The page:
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South Pacific
International actors and agreements in the region

See Global action.

UNEP Regional Office for Asia and the Pacific (ROAP). ••>

UNEP Regional Resource Centre for Asia and Pacific (RRC.AP). ••>

UN Economic and Social Commission for Asia and the Pacific (ESCAP). ••>

UNEP Regional Seas Programme. ••>

UNEP Global programme of action for the protection of the marine environment from land-based activities (UNEP GPA). ••>

Small Island Developing States Network (SIDSnet). ••>

International Coral Reef Initiative and other organizations and networks on the threats to coral reefs, including the effects of litter/debris.

Regional conventions, agreements, action plans, projects, and actors

Convention for the Protection of Natural Resources and Environment of the South Pacific Region (Nouméa Convention/SPREP Convention) • South Pacific Regional Environment Programme (SPREP). ••>

Convention on Conservation of Nature in the South Pacific (Apia Convention). ••>

Convention to Ban the Importation into Forum Island Countries of Hazardous Wastes and Radioactive Wastes and to Control the Transboundary Movement and Management of Hazardous Wastes within the South Pacific (Waigani Convention). ••>

Action Plan for Managing the Environment of the Pacific Islands Region 2001-2004 (including Pacifc Ocean Pollution Prevention Programme). ••>

UNDP-GEF-SPREP: Strategic Action Programme for the International Waters of the Pacific Small Island Developing States. ••>

Private sector and NGOs actors and initiatives

Ocean Concervancy: International Coastal Cleanup (ICC). ••>

UNEP and Clean up Australia: Clean up the World! ••>

Coastcare, Australia.

Clean Up Australia Day .

Gould League Bay Litter Watch, Australia.

Surfrider Foundation Tasmania: Marine Debris Cleanup.

Marine Litter on Henderson Island.

Marine Education Society of Aotearoa, New Zealand: Seaweek Marine Debris Survey.

Other publications on marine and coastal environment, including marine litter

Article in Marine Pollution Bulletin on marine litter/marine debris in Tasmania, Australia: 1995.

National action

New South Wales Scientific Committee, Australia: The Committee, established by the Threatened Species Conservation Act, has made a Preliminary Determination (October 2003) to support a proposal to list the entanglement in or ingestion of anthropogenic debris in marine and estuarine environments as a key threatening process. See also list of species and populations of animals endangered by or vulnerable to marine litter (debris) entanglement and ingestion.

Great Barrier Reef Marine ParkAuthority, Australia: Marine Parks Debris in the Far Northern Section of the Great Barrier Reef Marine Park.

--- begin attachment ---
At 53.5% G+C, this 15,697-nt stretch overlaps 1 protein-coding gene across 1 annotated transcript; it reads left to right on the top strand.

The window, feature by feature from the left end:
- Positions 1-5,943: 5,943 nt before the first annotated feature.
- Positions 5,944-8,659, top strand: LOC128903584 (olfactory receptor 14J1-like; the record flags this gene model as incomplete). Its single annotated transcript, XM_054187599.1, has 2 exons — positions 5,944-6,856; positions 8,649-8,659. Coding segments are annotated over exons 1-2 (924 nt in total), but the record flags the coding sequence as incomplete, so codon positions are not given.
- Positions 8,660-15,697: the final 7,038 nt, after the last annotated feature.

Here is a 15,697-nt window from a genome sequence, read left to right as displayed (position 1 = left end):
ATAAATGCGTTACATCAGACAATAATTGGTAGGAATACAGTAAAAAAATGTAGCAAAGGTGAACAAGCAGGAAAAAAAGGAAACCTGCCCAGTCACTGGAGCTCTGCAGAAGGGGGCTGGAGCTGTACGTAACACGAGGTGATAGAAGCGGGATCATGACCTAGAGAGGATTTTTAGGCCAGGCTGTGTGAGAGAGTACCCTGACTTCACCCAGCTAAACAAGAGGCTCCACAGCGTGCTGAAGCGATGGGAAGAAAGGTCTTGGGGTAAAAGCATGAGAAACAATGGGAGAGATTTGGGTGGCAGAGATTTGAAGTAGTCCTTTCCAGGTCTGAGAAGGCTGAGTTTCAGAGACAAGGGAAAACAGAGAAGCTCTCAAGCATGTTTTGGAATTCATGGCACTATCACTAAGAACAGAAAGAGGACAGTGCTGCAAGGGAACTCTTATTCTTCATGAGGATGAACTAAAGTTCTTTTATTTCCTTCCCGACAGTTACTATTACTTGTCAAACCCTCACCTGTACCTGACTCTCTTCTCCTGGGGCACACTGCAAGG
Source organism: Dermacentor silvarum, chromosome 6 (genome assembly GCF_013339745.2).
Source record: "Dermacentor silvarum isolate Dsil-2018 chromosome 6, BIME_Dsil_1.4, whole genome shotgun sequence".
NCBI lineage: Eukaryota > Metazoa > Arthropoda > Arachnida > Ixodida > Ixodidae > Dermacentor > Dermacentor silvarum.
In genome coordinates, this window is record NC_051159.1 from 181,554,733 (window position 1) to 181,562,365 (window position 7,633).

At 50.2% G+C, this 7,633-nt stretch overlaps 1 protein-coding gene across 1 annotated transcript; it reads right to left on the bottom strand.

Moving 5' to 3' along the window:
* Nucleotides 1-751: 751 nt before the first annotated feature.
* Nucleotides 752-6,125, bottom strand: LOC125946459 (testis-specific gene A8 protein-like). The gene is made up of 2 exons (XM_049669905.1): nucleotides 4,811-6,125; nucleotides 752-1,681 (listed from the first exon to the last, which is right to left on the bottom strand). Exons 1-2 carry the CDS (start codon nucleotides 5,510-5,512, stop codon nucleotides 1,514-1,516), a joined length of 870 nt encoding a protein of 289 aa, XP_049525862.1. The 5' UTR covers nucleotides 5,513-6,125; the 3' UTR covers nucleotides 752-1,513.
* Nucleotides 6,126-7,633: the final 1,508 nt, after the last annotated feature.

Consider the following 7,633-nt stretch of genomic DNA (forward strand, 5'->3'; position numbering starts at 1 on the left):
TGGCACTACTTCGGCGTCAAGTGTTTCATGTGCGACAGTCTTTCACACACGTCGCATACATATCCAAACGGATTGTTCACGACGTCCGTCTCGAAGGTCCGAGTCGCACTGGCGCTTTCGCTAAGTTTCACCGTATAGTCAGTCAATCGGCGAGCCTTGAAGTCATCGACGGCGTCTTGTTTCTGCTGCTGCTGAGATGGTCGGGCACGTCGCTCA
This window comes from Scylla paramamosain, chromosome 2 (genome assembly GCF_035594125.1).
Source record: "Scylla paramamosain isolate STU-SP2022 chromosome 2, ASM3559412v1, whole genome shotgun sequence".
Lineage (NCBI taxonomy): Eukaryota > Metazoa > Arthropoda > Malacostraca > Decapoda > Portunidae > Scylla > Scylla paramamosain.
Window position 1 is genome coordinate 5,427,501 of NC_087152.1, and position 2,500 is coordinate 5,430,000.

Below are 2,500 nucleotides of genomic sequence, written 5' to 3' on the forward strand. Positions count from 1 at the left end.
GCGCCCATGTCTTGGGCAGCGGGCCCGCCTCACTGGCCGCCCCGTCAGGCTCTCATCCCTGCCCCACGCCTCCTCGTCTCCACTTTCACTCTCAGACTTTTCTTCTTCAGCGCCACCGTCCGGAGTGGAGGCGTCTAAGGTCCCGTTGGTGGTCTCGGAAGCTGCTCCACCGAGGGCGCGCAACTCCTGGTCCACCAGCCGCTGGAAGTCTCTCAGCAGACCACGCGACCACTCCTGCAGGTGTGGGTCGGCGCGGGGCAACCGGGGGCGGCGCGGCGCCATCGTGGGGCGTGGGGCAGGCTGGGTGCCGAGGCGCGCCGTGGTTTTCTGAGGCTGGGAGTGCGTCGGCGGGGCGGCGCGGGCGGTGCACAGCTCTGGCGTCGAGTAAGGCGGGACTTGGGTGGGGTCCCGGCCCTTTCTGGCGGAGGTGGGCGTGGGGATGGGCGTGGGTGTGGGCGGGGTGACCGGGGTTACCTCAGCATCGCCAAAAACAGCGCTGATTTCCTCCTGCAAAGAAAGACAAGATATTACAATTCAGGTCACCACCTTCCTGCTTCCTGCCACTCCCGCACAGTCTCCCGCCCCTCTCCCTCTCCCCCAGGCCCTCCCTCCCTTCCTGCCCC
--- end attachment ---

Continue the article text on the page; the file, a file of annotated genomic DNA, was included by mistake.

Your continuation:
EcoRecycle Victoria, Australia (see Waste and Litter Education in Schools)

Parks and Wildlife Service, Tasmania: Threats to seals (from entanglement).

Regional reports on the state of the marine and coastal environment

SPREP: "The main types of pollution within the region are shipping-related pollution, [...] and solid waste management and disposal. [..] Increasing quantities of solid waste, poor control of chemicals imported into the region and the lack of capacity to manage pollutants are primary problems. The limited land area of many of the islands combined with a lack of appropriate technology for waste recycling has resulted in a proliferation of plastics, paper, glass, metal and even drums of hazardous chemicals. Much of this rubbish slowly breaks down and leaches into the soil and into drinking water. What does not break down takes up space. The foul-smelling organic wastes attract disease-carrying pests such as mosquitoes, rats and flies. Piles of household rubbish may be develop on beaches and in mangrove swamps. Tourism, a key money-earner for some Pacific island countries, is also starting to be affected by the spread of litter. The region did have a competitive advantage over other tourist destinations because of the reputed beauty of its lagoons and beaches. But that advantage is shrinking under the weight of solid waste piling up around shorelines and waterways alike."

UNEP: Asia Pacific Environment Outlook2. Published periodically to present the state of environment and its trend in the region. The report aims to critically review the existing status of the environment, the driving forces for changes, and the existing set of policy initiatives undertaken to confront environmental challenges.

Pacific Islands Environment Outlook. Part of a UNEP project to produce state of the environment assessments for the countries of the Caribbean, Western Indian Ocean and Pacific Islands. Co-ordinated by SPREP, on behalf of UNEP and with the financial assistance of the EU.

ESCAP: State of the Environment in Asia and the Pacific 2000.

UNEP GPA: Overview of Land-based pollutant Sources and Activities affecting the Marine, Coastal and Freshwater Environment in the Pacific Islands region.

UNEP GPA: South Pacific Region (brief description of environmental state, priority issues, etc.).

UNEP: Global Environment Outlook 3 (GEO3). Coastal and marine areas.

University of Rhode Island: Large Marine Ecosystems (LME):The Region is made up of the following LMEs: Northeast Australian Shelf and Great Barrier ReefEast-Central Australian ShelfSoutheast Australian ShelfSouthwest Australian ShelfNew Zeeland Shelf.

Entangled Australian fur seal, Tasmania

Photo: ©Steve Johnson, Parks and Wildlife Service, Tasmania).

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